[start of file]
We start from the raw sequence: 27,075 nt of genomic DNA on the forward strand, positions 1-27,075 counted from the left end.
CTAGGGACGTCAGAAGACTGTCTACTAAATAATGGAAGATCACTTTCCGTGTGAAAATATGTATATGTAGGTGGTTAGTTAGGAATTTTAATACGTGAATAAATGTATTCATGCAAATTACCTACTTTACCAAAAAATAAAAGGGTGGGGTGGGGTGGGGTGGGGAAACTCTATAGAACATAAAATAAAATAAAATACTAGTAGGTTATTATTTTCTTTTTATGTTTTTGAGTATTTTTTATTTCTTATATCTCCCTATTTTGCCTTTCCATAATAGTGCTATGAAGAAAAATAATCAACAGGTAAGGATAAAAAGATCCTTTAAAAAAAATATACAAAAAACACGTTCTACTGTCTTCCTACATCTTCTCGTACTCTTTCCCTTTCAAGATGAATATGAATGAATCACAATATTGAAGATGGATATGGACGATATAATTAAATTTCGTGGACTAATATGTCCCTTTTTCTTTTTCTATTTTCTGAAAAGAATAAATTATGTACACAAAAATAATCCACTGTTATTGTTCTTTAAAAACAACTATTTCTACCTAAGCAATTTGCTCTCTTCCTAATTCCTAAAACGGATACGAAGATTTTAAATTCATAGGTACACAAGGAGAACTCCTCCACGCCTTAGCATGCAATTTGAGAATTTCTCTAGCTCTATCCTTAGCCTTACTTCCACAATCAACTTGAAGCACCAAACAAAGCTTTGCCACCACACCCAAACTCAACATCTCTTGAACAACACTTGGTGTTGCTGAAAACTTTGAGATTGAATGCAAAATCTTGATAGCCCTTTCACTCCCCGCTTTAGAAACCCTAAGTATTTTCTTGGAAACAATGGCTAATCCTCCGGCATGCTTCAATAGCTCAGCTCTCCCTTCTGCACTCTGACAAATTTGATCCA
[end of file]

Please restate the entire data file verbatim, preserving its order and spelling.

We start from the raw sequence: 27,075 nt of genomic DNA on the forward strand, positions 1-27,075 counted from the left end.
CTAGGGACGTCAGAAGACTGTCTACTAAATAATGGAAGATCACTTTCCGTGTGAAAATATGTATATGTAGGTGGTTAGTTAGGAATTTTAATACGTGAATAAATGTATTCATGCAAATTACCTACTTTACCAAAAAATAAAAGGGTGGGGTGGGGTGGGGTGGGGAAACTCTATAGAACATAAAATAAAATAAAATACTAGTAGGTTATTATTTTCTTTTTATGTTTTTGAGTATTTTTTATTTCTTATATCTCCCTATTTTGCCTTTCCATAATAGTGCTATGAAGAAAAATAATCAACAGGTAAGGATAAAAAGATCCTTTAAAAAAAATATACAAAAAACACGTTCTACTGTCTTCCTACATCTTCTCGTACTCTTTCCCTTTCAAGATGAATATGAATGAATCACAATATTGAAGATGGATATGGACGATATAATTAAATTTCGTGGACTAATATGTCCCTTTTTCTTTTTCTATTTTCTGAAAAGAATAAATTATGTACACAAAAATAATCCACTGTTATTGTTCTTTAAAAACAACTATTTCTACCTAAGCAATTTGCTCTCTTCCTAATTCCTAAAACGGATACGAAGATTTTAAATTCATAGGTACACAAGGAGAACTCCTCCACGCCTTAGCATGCAATTTGAGAATTTCTCTAGCTCTATCCTTAGCCTTACTTCCACAATCAACTTGAAGCACCAAACAAAGCTTTGCCACCACACCCAAACTCAACATCTCTTGAACAACACTTGGTGTTGCTGAAAACTTTGAGATTGAATGCAAAATCTTGATAGCCCTTTCACTCCCCGCTTTAGAAACCCTAAGTATTTTCTTGGAAACAATGGCTAATCCTCCGGCATGCTTCAATAGCTCAGCTCTCCCTTCTGCACTCTGACAAATTTGATCCA